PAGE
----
Heavy rain and high tides hit parts of India's east coast when a cyclone pushed ashore on Wednesday in an area where more than 1.1 million people have been evacuated during a devastating coronavirus surge.
Cyclone Yaas already had caused two deaths as severe weather and rains affected Odisha and West Bengal states before the storm began making landfall in the late morning.
A powerful cyclone destroyed tens of thousands of mud houses, forcing the closure of the busiest regional airport in Kolkata. Cyclone Yaas was packing gusts of up to 140 kilometers per hour (87 miles per hour) as it hit land, authorities said, days after Tauktae tore up the western coast, triggering mass evacuations and piling pressure on authorities battling a deadly second wave of the coronavirus.
The chief minister of West Bengal, Mamata Banerjee, told reporters that about 20,000 mud houses and temporary shelters had been damaged in the state.
"I have not seen anything like this before," said another state minister, Bankim Hazra, after seawater gushed into the low-lying areas of Sagar island in the Bay of Bengal and the tourist town of Digha, where a police station was flooded.
"Successive high tides battered the coastline," he added. "It is inundation all around and villages are cut off."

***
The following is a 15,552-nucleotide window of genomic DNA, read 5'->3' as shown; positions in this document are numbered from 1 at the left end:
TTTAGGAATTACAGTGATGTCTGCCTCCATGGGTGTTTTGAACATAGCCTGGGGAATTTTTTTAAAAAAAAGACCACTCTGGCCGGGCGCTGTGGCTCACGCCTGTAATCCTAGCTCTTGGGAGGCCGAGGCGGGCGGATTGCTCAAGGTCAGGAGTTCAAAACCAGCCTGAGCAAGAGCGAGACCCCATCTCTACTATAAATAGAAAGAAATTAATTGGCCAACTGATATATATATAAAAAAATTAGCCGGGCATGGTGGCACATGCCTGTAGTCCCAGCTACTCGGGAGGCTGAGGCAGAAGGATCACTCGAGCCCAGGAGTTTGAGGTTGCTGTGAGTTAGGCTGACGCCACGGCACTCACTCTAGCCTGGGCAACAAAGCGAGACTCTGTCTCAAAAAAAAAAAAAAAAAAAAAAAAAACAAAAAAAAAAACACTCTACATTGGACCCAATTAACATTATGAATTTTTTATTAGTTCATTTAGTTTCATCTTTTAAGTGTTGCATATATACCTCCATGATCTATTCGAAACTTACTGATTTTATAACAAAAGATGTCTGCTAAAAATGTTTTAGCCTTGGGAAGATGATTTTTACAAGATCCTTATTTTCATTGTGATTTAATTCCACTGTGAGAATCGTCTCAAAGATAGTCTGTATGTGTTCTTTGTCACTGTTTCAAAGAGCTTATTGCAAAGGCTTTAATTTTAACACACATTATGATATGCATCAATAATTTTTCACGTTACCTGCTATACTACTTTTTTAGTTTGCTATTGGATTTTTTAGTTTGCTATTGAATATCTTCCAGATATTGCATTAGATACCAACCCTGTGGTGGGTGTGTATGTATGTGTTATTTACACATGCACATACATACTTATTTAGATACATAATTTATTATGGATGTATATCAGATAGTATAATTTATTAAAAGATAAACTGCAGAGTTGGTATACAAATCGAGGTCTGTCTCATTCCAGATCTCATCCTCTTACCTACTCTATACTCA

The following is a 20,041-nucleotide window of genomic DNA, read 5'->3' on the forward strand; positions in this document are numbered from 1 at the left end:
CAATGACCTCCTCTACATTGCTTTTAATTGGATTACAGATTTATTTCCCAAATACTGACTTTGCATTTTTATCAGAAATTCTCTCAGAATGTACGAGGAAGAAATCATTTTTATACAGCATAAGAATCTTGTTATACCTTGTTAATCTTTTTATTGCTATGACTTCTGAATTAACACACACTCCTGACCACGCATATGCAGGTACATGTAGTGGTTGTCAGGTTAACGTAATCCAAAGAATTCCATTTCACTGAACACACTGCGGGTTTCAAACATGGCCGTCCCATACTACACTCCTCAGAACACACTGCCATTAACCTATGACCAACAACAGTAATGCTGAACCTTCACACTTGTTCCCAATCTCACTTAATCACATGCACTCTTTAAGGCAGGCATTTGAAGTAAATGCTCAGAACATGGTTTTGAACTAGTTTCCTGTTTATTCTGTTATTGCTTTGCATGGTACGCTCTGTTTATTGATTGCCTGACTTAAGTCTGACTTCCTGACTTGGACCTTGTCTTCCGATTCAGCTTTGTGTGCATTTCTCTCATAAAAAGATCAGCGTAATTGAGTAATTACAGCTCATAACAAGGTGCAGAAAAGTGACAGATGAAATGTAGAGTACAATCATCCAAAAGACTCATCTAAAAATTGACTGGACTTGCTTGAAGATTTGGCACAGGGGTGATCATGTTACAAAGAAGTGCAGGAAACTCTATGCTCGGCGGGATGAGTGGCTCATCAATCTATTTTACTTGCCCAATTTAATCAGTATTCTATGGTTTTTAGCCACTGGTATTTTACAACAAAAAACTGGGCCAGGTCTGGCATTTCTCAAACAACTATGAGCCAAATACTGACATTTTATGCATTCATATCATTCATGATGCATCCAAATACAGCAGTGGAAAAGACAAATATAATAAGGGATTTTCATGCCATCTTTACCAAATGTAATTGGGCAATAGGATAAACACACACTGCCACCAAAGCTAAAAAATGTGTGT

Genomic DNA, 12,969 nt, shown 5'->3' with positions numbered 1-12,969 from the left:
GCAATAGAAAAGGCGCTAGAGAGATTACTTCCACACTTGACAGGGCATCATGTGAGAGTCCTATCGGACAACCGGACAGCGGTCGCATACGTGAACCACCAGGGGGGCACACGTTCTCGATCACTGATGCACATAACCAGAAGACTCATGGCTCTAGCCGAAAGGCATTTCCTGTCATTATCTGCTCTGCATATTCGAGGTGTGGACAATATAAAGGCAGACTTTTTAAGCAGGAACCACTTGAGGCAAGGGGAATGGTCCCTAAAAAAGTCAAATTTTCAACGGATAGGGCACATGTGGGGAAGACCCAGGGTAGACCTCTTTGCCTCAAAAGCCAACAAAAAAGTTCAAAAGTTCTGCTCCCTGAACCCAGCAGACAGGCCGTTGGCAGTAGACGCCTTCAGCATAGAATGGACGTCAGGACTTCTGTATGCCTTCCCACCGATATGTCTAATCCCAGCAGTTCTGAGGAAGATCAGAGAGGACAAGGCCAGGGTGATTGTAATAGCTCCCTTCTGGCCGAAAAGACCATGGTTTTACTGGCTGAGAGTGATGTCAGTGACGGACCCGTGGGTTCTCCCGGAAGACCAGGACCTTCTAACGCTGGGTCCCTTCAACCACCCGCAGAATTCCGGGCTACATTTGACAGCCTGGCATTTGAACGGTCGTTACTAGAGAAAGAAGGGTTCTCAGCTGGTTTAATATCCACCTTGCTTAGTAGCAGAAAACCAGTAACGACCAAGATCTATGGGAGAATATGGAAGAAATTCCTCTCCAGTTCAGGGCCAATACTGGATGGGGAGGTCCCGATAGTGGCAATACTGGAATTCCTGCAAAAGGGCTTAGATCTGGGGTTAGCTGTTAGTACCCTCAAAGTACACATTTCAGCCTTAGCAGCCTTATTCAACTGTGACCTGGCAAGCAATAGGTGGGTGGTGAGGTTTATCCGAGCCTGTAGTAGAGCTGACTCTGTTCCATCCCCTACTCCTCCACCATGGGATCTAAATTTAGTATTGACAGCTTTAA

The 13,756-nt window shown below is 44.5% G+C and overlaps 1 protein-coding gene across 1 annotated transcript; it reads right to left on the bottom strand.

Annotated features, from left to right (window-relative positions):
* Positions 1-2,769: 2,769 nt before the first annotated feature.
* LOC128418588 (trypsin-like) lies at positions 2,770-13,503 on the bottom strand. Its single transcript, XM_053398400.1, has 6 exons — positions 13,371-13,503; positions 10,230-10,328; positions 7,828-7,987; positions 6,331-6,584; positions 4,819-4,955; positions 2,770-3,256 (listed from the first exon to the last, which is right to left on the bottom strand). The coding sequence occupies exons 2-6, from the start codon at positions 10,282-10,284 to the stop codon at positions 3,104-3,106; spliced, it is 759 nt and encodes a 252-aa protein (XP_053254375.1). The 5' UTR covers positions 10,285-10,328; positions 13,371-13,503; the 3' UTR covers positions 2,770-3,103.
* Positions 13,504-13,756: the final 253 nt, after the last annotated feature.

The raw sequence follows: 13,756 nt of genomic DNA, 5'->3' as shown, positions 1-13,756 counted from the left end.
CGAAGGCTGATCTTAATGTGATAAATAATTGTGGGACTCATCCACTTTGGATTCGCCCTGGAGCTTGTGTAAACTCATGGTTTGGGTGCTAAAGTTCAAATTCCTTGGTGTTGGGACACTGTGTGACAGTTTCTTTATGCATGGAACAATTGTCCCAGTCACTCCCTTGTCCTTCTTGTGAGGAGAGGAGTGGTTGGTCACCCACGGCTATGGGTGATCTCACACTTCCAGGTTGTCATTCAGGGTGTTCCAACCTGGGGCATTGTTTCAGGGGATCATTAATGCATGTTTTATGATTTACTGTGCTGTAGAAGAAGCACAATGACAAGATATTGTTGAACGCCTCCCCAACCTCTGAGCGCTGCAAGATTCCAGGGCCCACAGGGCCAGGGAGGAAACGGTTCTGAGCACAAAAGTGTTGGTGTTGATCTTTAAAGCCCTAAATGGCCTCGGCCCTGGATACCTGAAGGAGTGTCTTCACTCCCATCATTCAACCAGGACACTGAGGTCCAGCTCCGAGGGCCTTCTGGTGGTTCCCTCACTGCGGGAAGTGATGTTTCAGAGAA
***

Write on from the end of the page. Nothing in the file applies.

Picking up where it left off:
Television images showed knee-deep water flooding the beachfront and other areas of Digha, a resort town in West Bengal state. Wind gusts whipped palm trees back and forth. Overflowing water has breached several river embankments and parts of West Bengal had flooding, the Press Trust of India news agency said.
The state's Kolkata airport was closed to flights until Wednesday evening. Cyclones in the Bay of Bengal are common at this time of year, and often roar ashore, bringing death and destruction to the coastal areas of both India and neighboring Bangladesh.
Police said they had rescued 10 people after their boat capsized near shore in Odisha's Jagatsinghpur district on Tuesday. Naval base Chilka is monitoring ships in the area and is ready for rescue operations, the Indian Navy said.
The devastating wave of virus infections complicated storm preparations. Odisha officials said they had suspended testing, vaccination and a door-to-door health survey in the three districts in the storm's path.
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